中葡对照版 2015年第2期 马达加斯加塔那那利佛大学孔子学院汉语教师 叶小娜 2016-06-12
Chinese-English No.2 2011 Ye Xiaona2016-06-17
Before I set out for Madagascar, a friend jokingly said: “You can raise a giraffe there.” For many people, all they know about this place comes from the cartoon movie “Madagascar.” In the past six months of working as a Chinese teacher at the Confucius Institute at Antananarivo University, I have seen the adorable animals and also the faces of many happy students.
Every time I see their smiling faces, I’m delighted to help make them happy in my Chinese class. To achieve this goal, I try to create a relaxing atmosphere. I also have some interesting anecdotes.
When I first taught the class, I found the students didn’t have a good sense of Chinese language. To encourage them to express themselves in Chinese, I designed a story-telling assignment. Before class, a student would be asked to tell a story or a joke in Chinese. At first, they were nervous and unsure but gradually they became more relaxed and their stories became much more enjoyable. Not only the students, but I also, looked forward to the story-telling: “What jokes will they tell today?” This short “warm-up” before class helps improve the students’ Chinese expression skills. Our Chinese classroom is always filled with laughter.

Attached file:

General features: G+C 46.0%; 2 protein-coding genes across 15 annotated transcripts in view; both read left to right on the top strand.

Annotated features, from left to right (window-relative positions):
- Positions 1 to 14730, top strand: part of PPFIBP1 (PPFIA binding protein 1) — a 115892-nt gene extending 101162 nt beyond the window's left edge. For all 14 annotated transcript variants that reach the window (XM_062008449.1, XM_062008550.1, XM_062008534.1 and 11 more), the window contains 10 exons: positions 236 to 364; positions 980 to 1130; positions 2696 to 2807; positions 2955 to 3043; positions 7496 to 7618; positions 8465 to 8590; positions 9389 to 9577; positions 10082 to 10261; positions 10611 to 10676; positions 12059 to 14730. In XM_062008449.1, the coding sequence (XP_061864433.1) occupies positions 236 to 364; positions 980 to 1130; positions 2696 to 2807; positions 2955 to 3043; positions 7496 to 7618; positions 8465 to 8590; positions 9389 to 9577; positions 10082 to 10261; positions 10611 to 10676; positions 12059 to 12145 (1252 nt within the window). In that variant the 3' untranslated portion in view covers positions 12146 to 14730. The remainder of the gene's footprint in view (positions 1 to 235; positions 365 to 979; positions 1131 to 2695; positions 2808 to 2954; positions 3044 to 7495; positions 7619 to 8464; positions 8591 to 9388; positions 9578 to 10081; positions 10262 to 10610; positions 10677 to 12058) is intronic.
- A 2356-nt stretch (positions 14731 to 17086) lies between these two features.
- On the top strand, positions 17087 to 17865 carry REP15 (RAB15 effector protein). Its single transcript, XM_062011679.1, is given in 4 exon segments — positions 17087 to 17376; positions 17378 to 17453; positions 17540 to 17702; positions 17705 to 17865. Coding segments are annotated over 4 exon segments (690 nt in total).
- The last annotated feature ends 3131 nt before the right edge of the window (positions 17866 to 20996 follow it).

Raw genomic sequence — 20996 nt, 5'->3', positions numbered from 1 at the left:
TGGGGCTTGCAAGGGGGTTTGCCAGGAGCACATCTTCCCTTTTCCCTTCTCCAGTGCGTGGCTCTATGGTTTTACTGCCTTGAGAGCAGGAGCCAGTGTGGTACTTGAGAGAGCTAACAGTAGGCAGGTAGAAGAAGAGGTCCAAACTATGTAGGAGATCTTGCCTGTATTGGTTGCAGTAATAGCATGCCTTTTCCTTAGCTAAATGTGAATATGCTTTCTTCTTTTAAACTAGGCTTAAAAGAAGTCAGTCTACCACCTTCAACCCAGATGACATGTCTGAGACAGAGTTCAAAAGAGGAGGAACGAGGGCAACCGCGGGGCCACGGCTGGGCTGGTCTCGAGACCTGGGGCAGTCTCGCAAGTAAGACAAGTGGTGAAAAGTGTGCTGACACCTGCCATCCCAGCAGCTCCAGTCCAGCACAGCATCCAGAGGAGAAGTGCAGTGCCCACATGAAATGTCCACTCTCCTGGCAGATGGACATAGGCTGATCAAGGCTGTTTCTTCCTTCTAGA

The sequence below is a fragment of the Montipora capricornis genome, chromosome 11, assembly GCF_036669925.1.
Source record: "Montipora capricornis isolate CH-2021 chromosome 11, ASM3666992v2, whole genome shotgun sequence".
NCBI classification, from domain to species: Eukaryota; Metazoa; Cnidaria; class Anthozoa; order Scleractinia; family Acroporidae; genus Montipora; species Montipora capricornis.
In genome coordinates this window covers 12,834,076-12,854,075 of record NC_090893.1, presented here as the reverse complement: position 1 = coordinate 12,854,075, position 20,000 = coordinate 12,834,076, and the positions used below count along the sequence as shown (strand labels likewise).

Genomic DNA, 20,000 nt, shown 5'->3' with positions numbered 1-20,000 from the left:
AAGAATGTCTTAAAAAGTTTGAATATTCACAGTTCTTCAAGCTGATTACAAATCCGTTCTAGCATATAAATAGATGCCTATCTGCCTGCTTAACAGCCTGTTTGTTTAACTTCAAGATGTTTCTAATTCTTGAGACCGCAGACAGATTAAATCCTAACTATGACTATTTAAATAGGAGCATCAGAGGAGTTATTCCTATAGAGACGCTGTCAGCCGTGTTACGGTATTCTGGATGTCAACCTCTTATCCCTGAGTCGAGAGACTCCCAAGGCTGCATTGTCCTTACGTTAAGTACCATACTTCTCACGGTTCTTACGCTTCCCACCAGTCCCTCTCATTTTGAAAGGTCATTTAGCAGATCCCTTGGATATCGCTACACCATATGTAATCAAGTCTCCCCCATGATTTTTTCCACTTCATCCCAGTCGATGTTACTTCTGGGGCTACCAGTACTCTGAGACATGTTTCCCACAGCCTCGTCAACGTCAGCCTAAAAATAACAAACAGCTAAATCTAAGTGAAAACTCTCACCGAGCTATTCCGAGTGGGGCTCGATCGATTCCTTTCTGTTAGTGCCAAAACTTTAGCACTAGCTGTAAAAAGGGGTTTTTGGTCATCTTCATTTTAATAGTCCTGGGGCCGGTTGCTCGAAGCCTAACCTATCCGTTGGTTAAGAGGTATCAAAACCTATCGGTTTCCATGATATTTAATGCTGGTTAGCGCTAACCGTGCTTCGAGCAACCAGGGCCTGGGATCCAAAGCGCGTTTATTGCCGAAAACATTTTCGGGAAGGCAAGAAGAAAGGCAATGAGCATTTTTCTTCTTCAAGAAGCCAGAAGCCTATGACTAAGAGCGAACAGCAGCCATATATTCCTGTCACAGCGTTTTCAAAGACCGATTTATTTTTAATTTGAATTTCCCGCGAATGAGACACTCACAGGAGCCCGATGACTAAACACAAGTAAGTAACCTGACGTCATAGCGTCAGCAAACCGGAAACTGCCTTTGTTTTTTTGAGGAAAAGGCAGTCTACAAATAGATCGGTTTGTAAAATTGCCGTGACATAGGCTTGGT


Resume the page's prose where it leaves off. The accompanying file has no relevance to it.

Every month, we have a “little teacher” exercise, in which the students act as the teacher to explain new words and texts. I, as the judge, select the best “little teacher.” The students always get fully prepared, but, of course, they also experience embarrassing moments. Once, a student was assigned to explain the Chinese words for nose and hair. I thought these words were so easy that pointing to one’s own nose To my surprise, the student, standing before the class, cleared his throat and said: “The nose is in the middle of the head and sticking out...” The class burst into laughter, but he continued. “Hair is on the top of the head, black in color...” Shortly, even I laughed myself to tears. He was so funny! This exercise greatly motivated the students. They no longer passively sit to be taught but actively take part in the class.
One day, I took the students outside to help them learn Chinese in a more innovative way and apply what they had learned to real life. I divided the class into a few groups and asked them to be our tour guides, introducing the famous architecture and buildings on the campus. They were so excited and showed me around the whole campus. It was a great success. The students carefully prepared their introduction texts and even made a field study at the classroom building beforehand. The group of introducing the library was the most impressive. Their explanation was very clear and well-organized. With their help, I easily applied for and got my library card!
There are endless funny stories about our laughter-filled classroom. Because of these delightful students, my life away from my own home is full of happiness and I am confident of the future of Chinese education.